V/H/S (2012)

I finally got around to seeing V/H/S – I knew I wouldn’t get through it in the theater, for the Toronto After Dark Summer Screenings. I don’t deal so well with shakey cam on the big screen.

And now, having seen it, I’m also glad I didn’t stay for it, I would’ve walked out of the theater nauseated and disappointed.

I quite liked the trailer when I first saw it, I like a good anthology series, especially if done right, Tales From The Darkside, Trick’r Treat – I enjoyed both of those a lot.

The film is a collection of five stories and a wrap-around, letting a number of directors take the reins and tell, what one hope would be rather scary tales.

However, thanks to the use of shakey cam, you only get glimpses, more often than not, of something that may be spooky or creepy, but you only get a glance, and because everyone in the movie is freaking out and screaming and running for their lives, the viewer is expected to get caught up in this momentum and think “Ooohh, this is scary!”

But for me it just doesn’t work.

There was no one in these stories, barring the last one, that you care for, or even like. You’re strictly an observer, and being made to be an observer, and nothing more, you don’t have an emotional connection with any of the transitory characters that pass through these stories.

If you’re not connected to them, how can you be worried for them, or scared by things that happen to them…

The wrap-around tale features a group of goofs, who run around vandalizing buildings, and chasing down girls to pull their tops up to film them. Yeah, charmers.

They get an offer for some serious coin to break into a house and steal a videotape.

Inside the house, they find that its occupant is dead, sprawled in an arm chair in front of a bank of televisions and VCRs (that’s a video cassette recorder for those of you unfamiliar with history).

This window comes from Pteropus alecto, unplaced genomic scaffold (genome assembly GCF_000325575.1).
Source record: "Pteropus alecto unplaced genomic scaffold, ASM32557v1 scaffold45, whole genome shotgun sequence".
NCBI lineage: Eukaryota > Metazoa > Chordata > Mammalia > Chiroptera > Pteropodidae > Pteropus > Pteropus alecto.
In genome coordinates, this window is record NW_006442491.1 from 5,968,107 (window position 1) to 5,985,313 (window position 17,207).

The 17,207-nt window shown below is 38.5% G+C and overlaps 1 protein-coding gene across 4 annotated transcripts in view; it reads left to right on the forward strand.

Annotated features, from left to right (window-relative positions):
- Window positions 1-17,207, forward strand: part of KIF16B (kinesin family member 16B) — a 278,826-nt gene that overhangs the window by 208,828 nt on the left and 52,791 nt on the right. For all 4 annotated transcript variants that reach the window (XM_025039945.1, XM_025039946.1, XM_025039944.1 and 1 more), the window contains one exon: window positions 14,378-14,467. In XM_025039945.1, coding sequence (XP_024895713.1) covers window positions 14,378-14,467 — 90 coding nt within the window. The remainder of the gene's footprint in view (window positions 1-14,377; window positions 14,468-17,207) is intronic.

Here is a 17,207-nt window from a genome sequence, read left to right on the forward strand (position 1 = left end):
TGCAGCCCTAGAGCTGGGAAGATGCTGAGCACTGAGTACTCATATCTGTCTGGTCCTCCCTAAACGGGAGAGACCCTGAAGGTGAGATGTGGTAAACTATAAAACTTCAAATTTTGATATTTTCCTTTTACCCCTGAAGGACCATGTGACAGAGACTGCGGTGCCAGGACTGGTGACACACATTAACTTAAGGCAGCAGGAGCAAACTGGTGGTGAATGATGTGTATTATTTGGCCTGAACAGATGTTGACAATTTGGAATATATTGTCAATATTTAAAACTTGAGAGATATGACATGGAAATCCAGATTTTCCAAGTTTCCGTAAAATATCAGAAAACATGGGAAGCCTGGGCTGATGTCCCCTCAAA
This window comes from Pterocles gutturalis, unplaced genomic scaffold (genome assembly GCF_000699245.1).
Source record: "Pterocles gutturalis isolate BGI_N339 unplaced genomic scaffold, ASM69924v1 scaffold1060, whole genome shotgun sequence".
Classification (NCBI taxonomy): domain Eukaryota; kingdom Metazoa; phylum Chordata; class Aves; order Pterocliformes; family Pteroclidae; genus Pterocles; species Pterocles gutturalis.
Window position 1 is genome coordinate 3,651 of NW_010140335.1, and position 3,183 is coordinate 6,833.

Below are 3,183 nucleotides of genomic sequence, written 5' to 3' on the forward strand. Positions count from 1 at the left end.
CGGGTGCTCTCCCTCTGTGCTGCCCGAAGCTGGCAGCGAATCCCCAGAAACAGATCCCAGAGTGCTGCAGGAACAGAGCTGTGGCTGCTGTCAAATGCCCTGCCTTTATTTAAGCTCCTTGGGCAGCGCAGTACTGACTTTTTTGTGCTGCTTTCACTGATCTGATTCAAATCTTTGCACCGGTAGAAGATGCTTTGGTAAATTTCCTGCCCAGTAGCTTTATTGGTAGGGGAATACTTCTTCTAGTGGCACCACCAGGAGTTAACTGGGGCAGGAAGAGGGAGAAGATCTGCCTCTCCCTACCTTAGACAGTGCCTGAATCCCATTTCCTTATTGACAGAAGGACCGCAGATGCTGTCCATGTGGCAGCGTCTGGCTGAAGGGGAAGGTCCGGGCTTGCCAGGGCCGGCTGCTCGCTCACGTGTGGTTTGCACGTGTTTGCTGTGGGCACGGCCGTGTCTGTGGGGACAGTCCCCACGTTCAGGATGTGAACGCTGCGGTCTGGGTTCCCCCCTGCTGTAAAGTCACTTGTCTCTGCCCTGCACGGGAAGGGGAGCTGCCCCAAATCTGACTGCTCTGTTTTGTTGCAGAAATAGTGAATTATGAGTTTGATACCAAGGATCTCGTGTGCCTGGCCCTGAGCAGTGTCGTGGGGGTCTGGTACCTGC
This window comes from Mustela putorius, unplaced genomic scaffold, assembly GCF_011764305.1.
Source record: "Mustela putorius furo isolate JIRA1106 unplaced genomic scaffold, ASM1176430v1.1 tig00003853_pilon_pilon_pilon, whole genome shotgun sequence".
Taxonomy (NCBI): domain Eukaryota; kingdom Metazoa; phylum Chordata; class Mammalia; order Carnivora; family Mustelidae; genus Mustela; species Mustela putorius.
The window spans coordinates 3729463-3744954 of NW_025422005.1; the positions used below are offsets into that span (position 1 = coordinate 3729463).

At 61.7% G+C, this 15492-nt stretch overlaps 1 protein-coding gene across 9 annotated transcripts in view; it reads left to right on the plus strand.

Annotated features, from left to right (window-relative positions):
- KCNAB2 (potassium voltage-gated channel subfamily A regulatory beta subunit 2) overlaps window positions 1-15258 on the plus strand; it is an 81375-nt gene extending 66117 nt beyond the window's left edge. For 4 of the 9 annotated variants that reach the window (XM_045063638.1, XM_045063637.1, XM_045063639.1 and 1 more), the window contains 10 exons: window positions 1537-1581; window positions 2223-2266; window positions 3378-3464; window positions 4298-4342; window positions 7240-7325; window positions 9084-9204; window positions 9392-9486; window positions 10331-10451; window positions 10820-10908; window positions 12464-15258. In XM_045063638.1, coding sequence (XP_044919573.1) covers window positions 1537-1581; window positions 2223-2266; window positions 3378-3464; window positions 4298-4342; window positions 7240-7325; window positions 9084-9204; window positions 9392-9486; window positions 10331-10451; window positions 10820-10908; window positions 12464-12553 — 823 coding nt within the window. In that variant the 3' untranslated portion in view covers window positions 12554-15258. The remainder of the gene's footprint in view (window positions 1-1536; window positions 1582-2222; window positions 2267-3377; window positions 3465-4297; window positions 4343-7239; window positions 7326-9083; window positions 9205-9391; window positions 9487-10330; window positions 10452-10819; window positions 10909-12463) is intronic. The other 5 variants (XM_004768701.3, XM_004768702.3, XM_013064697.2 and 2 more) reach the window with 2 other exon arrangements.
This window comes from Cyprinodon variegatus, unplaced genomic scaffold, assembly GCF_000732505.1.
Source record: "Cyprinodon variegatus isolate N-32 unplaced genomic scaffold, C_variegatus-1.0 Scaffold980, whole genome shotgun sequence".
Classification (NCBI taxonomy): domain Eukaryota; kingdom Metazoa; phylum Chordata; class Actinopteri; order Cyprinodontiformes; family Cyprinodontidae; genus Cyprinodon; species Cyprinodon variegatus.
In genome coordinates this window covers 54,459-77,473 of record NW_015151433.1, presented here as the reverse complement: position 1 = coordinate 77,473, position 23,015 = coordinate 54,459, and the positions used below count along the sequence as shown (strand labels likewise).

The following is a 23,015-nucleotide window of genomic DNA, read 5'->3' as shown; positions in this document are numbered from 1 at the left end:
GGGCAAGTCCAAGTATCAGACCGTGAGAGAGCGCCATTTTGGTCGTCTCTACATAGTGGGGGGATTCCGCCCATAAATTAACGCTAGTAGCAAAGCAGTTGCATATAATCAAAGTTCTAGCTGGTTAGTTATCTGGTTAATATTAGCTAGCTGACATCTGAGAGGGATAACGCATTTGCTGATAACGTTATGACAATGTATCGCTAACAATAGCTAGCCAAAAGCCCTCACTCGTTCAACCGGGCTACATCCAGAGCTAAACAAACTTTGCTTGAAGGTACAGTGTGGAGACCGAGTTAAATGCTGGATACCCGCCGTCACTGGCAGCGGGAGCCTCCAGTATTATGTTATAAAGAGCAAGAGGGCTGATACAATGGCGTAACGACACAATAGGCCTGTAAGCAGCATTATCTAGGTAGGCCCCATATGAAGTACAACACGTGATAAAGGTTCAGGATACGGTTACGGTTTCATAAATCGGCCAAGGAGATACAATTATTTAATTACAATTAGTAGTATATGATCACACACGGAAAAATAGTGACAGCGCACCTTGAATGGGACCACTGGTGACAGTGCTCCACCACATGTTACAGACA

The group, as they do in these movies, decide to split up and seek out the tape, while checking the ones they do find. Its these tapes that compose the anthology part of the film.

The first story features a camera inside a pair of glasses being worn by one of a trio of guys out to record their conquests for the evening. When they learn that one of the lovely ladies they get back to the hotel room is more than just a little odd, things get bloody…

Then there’s the roadtrip that goes south, the only really cool thing in this one, is the fortune teller’s card the girl gets… because it all comes true. Though the more you think about it, the more holes appear in the story… like how long of a game is being played before the roadtrip even takes place?

The lake trip/slasher story is interesting for the fact that even when the killer is on camera, you can’t see him, apparently he emits some kind of electrical interference that blurs his image on camera, and maybe in reality, but you can always tell when he’s around, because the camera starts to go wonky. It’s like Predator but without the story, awesome score and sense of fun.

The last two stories were the ones I was looking forward to most, the webcam story, in which a young woman is sure that her apartment is haunted, and that there is something physically wrong with her – there’s an odd lump in her arm. Her medical student boyfriend offers advice, and support from a distance. She starts waking him in the middle of the night, carting her laptop about her apartmenr, and uses a flashlight, or the flash from her camera to illuminate her rooms. A fun and interesting idea, but when it expands to introduce its mythology, I wanted more, and I wasn’t given any, so it became an exercise in frustration and annoyance for me.

The final story follows a group of guys, on Halloween, so in this case the camera is part of the costume, he’s a Nanny Cam. They’re off to a house party, but on arrival, all they find is an empty house. That right there would be a clue to me that they’re in the wrong place, however, that doesn’t stop these blookes from wandering in and having a look around.

Strange things start to happen, but they think it’s just a Halloween funhouse. You know the kind with no one there at all. There are glimpses of figures, doors open by themselves, grasping hands… And then they realize that oh, maybe it’s not a fun Halloween haunted house, but just your actual haunted house.

This story could have been the best, but once again what with all the shakey-cam and all the ‘techincal difficulties’ caused by the tape, it was another exercise in frustration and disappointment.

I personally hope that we are coming in on the end of the ‘found footage’ ‘shakey-cam’ chapter of horror films, it works occasionally in one-offs, Blair Witch for example, but I didn’t need the deluge of titles that came along.

It’s been overdone, and I’m ready to actually see a horror movie that’s scary again, not from the technical side of things, but from the story side…

What do you hink of the found footage genre? What film would you recommend?

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